A companion article to Nodding Donkeys: Greater Manchester’s Love/Hate Relationship with the Class 142 Pacer Unit.
Point One: Pacers are a poor substitute to most rolling stock seen on UK National Rail metals. Yes in all but 1% of instances (citing of course the crap window to seat arrangements on the Class 150/1s). Sometimes the side window views are pretty good thanks to the bus seats.
Point Two: some Pacers are more equal than others. Yes, if you are sad or have to use the god damn things each day (users of the Old Lanky line from Manchester Victoria to Stalybridge, I have every sympathy with you). The earlier article explains this in greater detail.
Point Three: Greater Manchester is Pacer Central – and this includes the Merseytravel and Northern Spirit/Nexus Tyne and Wear PTE ones – yes, very true, but these are only the Class 142s. The Class 143s are predominant on the Cardiff and Rhondda Valley lines. Class 144s are often seen outside Greater Manchester.
Point Four: the bus seats are uncomfortable: yes, if you are travelling for more than 2 hours. Let us not forget that the first generation Lightweight DMUs and Railbuses had bus style seats in as well.
The Pacer Unit from Hell
Imagine yourself waiting for a train to Northwich. You make the journey every so often to see your aunty in Middlewich and often see a Class 150/1 or Class 150/2 unit as your regular train. Sometimes you may see a Pacer or a Super Sprinter. You sometimes think nothing about the Pacer unit, unless it turns out to be an ex-Merseytravel one.
The nightmare comes true as Class 142 unit 142042 squeals into Platform 11. Oh my giddy Aunt: it is one of Northern’s 16 Merseyfailers. In other words, the Pacer units designed to Merseytravel PTE. These trains from Hell accounted for one fifth of Northern’s Class 142 units (73) in 2004.
Before I wait for some wag to say ‘there aren’t any’ merits of the Merseyfailers, even a rail fanatic like myself sees some good points:
- Large indicator display – bigger than standard indicators seen on most ex-BR DMUs and EMUs;
- Internal indicator display facing the direction of passenger;
- Bright interiors from toilet to bicycle rack.
Among the saving graces of these units are the bright interiors which (before you sit down) make for a cheery ambience (so long you’re not aboard the 1756 to Huddersfield from Manchester Victoria). The internal indicator is a useful addition which should be seen on all modern trains. In fact it would make sense for Northern Rail to add similar equipment to non-Merseyfail Pacer units and its other EMUs and DMUs.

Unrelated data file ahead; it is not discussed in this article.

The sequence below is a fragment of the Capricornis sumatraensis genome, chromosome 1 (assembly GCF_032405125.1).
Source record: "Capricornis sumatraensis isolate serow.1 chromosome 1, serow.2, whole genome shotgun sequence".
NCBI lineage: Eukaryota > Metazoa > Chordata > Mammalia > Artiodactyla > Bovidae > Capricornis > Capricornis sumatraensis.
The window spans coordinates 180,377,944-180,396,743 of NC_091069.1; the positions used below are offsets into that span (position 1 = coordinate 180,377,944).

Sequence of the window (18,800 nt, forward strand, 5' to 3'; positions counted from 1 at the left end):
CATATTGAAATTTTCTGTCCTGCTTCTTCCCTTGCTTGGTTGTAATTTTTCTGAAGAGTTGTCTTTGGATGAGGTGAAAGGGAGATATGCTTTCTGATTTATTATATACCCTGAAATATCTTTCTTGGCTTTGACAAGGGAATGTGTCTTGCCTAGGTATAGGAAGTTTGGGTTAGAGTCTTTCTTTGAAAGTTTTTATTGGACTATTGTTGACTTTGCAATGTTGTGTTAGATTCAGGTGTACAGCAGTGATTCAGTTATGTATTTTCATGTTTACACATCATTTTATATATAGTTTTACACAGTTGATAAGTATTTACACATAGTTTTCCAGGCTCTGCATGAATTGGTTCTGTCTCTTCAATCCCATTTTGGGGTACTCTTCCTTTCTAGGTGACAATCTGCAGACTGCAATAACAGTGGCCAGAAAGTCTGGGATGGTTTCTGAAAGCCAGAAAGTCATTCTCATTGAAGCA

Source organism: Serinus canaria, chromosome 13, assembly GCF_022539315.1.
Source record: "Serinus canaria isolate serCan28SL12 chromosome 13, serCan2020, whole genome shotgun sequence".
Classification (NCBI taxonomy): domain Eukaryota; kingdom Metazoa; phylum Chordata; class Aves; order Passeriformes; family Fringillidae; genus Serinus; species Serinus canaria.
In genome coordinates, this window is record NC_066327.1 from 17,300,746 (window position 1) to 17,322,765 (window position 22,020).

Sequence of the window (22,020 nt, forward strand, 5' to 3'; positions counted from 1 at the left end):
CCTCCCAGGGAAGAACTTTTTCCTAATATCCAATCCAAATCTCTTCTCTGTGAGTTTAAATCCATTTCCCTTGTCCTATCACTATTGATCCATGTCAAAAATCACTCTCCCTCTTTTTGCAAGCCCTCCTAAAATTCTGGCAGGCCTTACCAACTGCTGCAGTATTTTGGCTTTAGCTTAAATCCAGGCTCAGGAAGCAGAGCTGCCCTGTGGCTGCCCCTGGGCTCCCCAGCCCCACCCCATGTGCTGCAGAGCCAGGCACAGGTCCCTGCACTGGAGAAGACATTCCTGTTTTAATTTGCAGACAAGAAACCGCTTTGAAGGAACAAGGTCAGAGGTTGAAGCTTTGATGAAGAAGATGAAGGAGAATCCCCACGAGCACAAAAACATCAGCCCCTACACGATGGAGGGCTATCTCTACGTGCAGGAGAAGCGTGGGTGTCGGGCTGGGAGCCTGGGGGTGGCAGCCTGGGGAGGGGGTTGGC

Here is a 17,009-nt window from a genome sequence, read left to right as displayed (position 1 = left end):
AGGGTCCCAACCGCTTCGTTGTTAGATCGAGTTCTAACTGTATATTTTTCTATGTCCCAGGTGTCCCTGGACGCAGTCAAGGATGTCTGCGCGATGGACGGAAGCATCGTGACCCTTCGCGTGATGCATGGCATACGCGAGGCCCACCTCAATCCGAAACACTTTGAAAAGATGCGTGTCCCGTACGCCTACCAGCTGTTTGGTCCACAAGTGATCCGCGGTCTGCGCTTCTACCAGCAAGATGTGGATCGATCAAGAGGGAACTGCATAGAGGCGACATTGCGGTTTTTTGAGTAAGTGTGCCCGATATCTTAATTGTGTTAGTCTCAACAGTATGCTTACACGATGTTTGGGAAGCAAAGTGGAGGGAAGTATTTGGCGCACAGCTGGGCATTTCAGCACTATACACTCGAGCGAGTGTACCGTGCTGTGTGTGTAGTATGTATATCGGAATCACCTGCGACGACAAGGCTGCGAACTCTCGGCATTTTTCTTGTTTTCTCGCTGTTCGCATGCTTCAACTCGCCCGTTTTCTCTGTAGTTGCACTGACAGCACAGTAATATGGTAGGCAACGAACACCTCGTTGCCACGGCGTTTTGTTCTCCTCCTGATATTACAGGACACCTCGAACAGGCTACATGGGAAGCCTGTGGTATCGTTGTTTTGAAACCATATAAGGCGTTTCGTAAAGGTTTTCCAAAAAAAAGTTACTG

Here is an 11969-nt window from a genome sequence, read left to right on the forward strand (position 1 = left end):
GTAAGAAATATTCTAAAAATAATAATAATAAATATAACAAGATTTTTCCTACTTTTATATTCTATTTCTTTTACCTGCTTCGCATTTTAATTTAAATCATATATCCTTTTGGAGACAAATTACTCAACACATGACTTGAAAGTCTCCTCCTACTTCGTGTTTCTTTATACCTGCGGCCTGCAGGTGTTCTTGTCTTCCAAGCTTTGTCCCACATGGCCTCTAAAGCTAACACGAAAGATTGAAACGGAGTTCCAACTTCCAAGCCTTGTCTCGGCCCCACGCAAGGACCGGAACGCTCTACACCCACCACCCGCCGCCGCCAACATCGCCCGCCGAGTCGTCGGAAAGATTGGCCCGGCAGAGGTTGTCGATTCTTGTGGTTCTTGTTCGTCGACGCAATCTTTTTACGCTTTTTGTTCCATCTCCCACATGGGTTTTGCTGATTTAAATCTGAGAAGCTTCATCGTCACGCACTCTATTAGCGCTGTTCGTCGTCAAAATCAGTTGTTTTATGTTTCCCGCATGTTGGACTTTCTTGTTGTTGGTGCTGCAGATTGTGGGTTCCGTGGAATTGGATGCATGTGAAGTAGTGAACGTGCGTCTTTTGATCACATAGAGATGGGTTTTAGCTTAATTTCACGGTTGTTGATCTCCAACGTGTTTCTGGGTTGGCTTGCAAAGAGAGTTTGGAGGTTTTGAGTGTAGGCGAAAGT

I would put the kettle on before you read this:
- Large indicator display could use orange LEDs rather than non-illuminated yellow ones for improved night/low light vision;
- Individual seats which are likely to cause backache after 10 minutes and piles after 20 minutes;
- Poor seating layout and legroom;
- 3+2 seating layout and uncomfortable seats unsuitable for high-density loads.
Firstly, the abject discomfort endured by users of such units encourage them to use spare seats for storing luggage. This in part is also down to the lack of overhead luggage racks (before refurbishment, each car had two sets of luggage racks). Plus, it is harder to store light luggage underneath the individual seats (one advantage of the bus seats they replaced).
Back and bottom support is woeful as the backrests are thinly upholstered compared with the bus seats. Cushions have slightly more padding, but again, less comfortable than a bus seat. The plastic case which carries each seat disadvantages passengers 6 feet tall or above, allowing for a knee-crunching journey.
Though there are few quibbles about all seats facing the front exit, my quibbles concern the 3+2 seating layout. A staple of most Pacer units, the original designs were based on five skinny blokes on each row (two on one side of the gangway, three on the other). Three rounded blokes on each side more like (try that on the Merseyfailers). The 3+2 layout also poses problems for passengers being forced to stand up. First Generation DMUs also had handles on the corners of seats to allow this. Perhaps a 2+2 Merseyfailer might be better, though with the seats of the NEXUS Tyne and Wear examples.
Personally I would like to see the North West of England shorn of its Pacer units in favour of trains with more robust bodywork. Some defend the Pacer units due to the cab controls being in the right position, in spite of the undulation faced by its drivers (sprung drivers’ seating as seen on road coaches could be a good idea). Though it has been the difference between Greater Manchester losing her railway lines or retaining them, the conurbation has outgrown them. In spite of rail privatisation, patronage in Greater Manchester has risen – possibly at the expense of inadequate bus services (as seen at Stalybridge, Mossley and Greenfield stations).
In the short term, I would like to see Merseytravel PTE’s interior with NEXUS Tyne and Wear seats for my ideal Pacer unit. Or better still, standard profile Richmond or Chapman seats as seen on the Class 143/144 units bodied by Alexander, with Northern Rail’s dark blues and indigos.
Traumatised by the Merseyfailers? Willing to defend the indefensible?
Feel free to comment on the joys of riding a Merseytravel PTE specification Pacer unit. Share your anecdotes and nightmares.
- PacerChaser: an excellent reference to all things regarding the Class 142 Pacer units and history;
- TrainTesting (4 wheel 2 car and 3 car railbuses): a complete article on the Class 142, its predecessors and forerunners;
- Wikipedia: the free encyclopedia’s slant on the Class 142s.
S.V., 08 March 2011 (Giving up Pacer units for Lent)